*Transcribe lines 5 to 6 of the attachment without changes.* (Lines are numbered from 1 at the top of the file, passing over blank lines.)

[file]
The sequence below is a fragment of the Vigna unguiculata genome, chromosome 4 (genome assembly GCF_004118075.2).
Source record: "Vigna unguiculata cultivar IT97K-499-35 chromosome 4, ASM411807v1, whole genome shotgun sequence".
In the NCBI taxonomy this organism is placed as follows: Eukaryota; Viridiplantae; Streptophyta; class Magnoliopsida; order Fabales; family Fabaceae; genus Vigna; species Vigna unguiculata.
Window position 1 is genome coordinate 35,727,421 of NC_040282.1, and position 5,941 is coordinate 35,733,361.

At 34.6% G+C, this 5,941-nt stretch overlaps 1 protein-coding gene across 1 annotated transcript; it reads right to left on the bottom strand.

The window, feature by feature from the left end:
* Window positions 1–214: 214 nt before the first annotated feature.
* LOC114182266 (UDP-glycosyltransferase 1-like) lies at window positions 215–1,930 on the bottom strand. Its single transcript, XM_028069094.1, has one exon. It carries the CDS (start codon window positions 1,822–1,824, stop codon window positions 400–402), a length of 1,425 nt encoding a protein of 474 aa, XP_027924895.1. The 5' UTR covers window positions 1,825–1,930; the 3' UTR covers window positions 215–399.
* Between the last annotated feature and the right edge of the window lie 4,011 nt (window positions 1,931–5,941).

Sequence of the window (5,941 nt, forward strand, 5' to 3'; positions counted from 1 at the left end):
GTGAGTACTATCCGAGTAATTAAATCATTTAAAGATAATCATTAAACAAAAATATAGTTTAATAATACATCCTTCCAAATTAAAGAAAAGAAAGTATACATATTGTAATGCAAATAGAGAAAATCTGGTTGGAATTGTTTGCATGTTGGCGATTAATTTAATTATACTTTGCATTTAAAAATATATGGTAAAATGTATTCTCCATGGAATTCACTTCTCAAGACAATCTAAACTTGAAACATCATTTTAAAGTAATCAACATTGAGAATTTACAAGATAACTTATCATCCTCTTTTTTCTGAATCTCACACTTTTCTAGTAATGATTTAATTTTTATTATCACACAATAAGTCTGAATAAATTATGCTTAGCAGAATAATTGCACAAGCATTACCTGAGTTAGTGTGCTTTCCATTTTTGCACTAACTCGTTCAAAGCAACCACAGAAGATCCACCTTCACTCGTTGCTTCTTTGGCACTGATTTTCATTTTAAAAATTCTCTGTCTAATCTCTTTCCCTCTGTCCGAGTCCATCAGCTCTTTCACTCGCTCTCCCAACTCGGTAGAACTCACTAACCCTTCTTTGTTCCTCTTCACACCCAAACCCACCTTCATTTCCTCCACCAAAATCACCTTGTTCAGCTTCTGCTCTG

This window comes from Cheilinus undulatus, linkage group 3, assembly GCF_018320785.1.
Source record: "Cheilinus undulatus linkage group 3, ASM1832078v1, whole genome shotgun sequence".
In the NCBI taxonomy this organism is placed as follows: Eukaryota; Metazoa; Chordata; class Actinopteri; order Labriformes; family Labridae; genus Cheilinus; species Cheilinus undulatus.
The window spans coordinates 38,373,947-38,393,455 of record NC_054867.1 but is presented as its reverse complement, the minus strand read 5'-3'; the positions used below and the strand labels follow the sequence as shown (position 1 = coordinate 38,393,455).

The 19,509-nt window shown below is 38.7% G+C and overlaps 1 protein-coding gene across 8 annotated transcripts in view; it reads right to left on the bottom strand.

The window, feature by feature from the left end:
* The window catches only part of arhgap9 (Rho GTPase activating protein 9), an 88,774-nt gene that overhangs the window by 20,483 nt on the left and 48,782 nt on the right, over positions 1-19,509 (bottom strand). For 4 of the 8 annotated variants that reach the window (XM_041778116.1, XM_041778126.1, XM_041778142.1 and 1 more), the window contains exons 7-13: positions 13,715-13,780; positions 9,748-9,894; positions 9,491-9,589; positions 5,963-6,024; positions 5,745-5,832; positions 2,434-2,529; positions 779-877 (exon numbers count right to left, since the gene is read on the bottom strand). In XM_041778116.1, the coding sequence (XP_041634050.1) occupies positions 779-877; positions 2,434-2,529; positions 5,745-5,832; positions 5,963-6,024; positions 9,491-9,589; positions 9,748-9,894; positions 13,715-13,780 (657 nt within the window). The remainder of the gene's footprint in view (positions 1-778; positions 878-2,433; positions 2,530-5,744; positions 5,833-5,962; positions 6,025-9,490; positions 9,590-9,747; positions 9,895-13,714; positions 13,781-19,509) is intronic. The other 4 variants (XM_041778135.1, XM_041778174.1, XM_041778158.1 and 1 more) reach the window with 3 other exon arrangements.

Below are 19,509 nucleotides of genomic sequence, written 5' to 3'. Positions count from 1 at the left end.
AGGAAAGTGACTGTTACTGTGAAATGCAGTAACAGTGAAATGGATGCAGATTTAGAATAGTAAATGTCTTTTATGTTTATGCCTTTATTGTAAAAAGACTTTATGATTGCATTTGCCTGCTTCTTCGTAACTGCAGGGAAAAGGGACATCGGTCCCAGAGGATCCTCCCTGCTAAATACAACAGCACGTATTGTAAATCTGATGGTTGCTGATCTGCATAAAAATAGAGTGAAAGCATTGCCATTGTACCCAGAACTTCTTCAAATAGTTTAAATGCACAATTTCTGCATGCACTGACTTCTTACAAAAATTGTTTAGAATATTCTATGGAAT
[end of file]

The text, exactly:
At 34.6% G+C, this 5,941-nt stretch overlaps 1 protein-coding gene across 1 annotated transcript; it reads right to left on the bottom strand.

The window, feature by feature from the left end: